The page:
"Everybody tells me it'd be easier to say I'm from Nashville," Brewer said. "That's not where I'm from. I'm from Portland, Tennessee. I love going home. I love where I come from."
He returned to Portland and the high school gym last summer -- between an NBA draft-night appearance in New York City, Las Vegas summer-league play and some commitments with sponsor Adidas -- and worked with his former coach for more than two hours daily, a practice routine that included 200 shots from behind the three-point arc in each court corner.
In July, after he signed a contract that pays him $2.5 million this season, he disappeared all afternoon one day. When he returned that evening, he hurried his mother along while she prepared herself for a family dinner out. A new ruby-red Lexus wrapped in a ribbon awaited her when she stepped outside.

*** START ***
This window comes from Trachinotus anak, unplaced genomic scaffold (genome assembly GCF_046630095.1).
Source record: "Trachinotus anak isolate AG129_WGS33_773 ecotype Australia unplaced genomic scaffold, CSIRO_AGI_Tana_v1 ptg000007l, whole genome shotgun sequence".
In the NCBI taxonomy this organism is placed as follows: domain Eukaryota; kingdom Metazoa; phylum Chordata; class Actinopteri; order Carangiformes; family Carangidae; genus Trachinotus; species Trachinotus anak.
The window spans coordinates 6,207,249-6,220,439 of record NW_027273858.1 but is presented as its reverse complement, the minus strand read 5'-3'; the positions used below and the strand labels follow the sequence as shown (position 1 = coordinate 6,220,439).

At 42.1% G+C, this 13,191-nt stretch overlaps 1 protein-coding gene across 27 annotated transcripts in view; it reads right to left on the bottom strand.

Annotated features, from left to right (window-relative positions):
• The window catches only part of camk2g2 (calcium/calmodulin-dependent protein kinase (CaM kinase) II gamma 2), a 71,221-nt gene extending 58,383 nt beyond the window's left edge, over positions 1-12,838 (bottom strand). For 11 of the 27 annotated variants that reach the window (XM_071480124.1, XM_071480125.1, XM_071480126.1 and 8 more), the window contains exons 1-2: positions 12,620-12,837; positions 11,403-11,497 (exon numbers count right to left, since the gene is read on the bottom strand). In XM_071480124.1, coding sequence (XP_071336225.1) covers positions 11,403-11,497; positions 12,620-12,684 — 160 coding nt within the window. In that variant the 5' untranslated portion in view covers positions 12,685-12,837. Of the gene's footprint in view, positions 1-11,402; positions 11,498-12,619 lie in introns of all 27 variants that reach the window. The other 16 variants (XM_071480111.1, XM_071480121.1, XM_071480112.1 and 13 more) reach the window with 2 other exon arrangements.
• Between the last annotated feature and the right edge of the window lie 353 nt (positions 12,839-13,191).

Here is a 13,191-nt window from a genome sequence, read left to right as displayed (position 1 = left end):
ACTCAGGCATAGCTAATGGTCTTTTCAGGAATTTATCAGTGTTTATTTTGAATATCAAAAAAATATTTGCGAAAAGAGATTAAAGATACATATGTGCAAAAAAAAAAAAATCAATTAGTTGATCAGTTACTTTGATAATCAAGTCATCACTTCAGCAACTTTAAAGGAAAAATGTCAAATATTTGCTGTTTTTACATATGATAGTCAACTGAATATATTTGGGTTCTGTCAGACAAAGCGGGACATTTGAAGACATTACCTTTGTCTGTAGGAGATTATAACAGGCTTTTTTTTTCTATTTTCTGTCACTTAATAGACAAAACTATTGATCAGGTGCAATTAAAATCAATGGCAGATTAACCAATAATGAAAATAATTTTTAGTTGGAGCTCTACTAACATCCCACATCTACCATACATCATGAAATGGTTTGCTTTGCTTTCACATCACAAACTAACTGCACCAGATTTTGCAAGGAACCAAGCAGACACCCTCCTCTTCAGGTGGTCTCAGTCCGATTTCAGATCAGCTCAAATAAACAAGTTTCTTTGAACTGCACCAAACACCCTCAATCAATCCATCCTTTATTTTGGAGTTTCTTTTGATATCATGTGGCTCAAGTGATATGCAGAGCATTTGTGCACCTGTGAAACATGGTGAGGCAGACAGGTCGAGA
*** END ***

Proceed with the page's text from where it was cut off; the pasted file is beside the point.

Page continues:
"It was the first thing he bought," Glenda Brewer said. "I'm not much into materialistic things -- a big house just means there's more to clean -- but it was for his mama. That's the reason I love it so much."
She encouraged her son to buy something for himself, so he now drives a Range Rover. He leased a condo in downtown Minneapolis, where he lives just down the hall from fellow Wolves rookie and former Florida teammate Chris Richard. The two still share a cell-phone plan they had in college.
Glenda Brewer has repeatedly suggested the family replace the old basketball hoop and crumbling court with something better.
Corey Brewer refuses.
"I've been playing there ever since I can remember," he said. "I know my spots on the court. I don't want to mess it up, so nobody can beat me there. That's my home court. That's home."